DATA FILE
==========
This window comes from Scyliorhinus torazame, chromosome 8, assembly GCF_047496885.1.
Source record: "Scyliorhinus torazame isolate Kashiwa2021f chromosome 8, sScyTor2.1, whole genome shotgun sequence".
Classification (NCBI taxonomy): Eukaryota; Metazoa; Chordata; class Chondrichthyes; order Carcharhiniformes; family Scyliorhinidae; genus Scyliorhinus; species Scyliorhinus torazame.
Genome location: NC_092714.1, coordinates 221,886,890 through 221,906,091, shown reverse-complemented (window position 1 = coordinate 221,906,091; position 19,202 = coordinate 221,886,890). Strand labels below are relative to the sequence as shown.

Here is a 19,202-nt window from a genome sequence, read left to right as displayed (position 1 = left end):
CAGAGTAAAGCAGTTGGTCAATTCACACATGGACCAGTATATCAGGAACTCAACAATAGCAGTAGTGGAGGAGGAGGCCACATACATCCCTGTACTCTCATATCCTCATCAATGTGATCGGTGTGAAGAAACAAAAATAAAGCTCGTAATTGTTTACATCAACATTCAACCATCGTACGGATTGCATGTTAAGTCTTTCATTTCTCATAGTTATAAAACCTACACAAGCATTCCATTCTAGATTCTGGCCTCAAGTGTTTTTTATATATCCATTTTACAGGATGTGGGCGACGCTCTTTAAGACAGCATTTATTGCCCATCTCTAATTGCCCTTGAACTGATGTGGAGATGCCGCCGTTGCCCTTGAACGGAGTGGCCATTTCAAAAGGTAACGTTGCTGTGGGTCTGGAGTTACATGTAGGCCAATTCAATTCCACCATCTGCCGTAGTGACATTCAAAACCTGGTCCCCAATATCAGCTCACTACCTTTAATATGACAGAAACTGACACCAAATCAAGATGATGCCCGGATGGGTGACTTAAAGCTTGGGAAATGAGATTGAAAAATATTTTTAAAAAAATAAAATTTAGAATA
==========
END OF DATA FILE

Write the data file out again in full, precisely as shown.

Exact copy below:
This window comes from Scyliorhinus torazame, chromosome 8, assembly GCF_047496885.1.
Source record: "Scyliorhinus torazame isolate Kashiwa2021f chromosome 8, sScyTor2.1, whole genome shotgun sequence".
Classification (NCBI taxonomy): Eukaryota; Metazoa; Chordata; class Chondrichthyes; order Carcharhiniformes; family Scyliorhinidae; genus Scyliorhinus; species Scyliorhinus torazame.
Genome location: NC_092714.1, coordinates 221,886,890 through 221,906,091, shown reverse-complemented (window position 1 = coordinate 221,906,091; position 19,202 = coordinate 221,886,890). Strand labels below are relative to the sequence as shown.

Here is a 19,202-nt window from a genome sequence, read left to right as displayed (position 1 = left end):
CAGAGTAAAGCAGTTGGTCAATTCACACATGGACCAGTATATCAGGAACTCAACAATAGCAGTAGTGGAGGAGGAGGCCACATACATCCCTGTACTCTCATATCCTCATCAATGTGATCGGTGTGAAGAAACAAAAATAAAGCTCGTAATTGTTTACATCAACATTCAACCATCGTACGGATTGCATGTTAAGTCTTTCATTTCTCATAGTTATAAAACCTACACAAGCATTCCATTCTAGATTCTGGCCTCAAGTGTTTTTTATATATCCATTTTACAGGATGTGGGCGACGCTCTTTAAGACAGCATTTATTGCCCATCTCTAATTGCCCTTGAACTGATGTGGAGATGCCGCCGTTGCCCTTGAACGGAGTGGCCATTTCAAAAGGTAACGTTGCTGTGGGTCTGGAGTTACATGTAGGCCAATTCAATTCCACCATCTGCCGTAGTGACATTCAAAACCTGGTCCCCAATATCAGCTCACTACCTTTAATATGACAGAAACTGACACCAAATCAAGATGATGCCCGGATGGGTGACTTAAAGCTTGGGAAATGAGATTGAAAAATATTTTTAAAAAAATAAAATTTAGAATA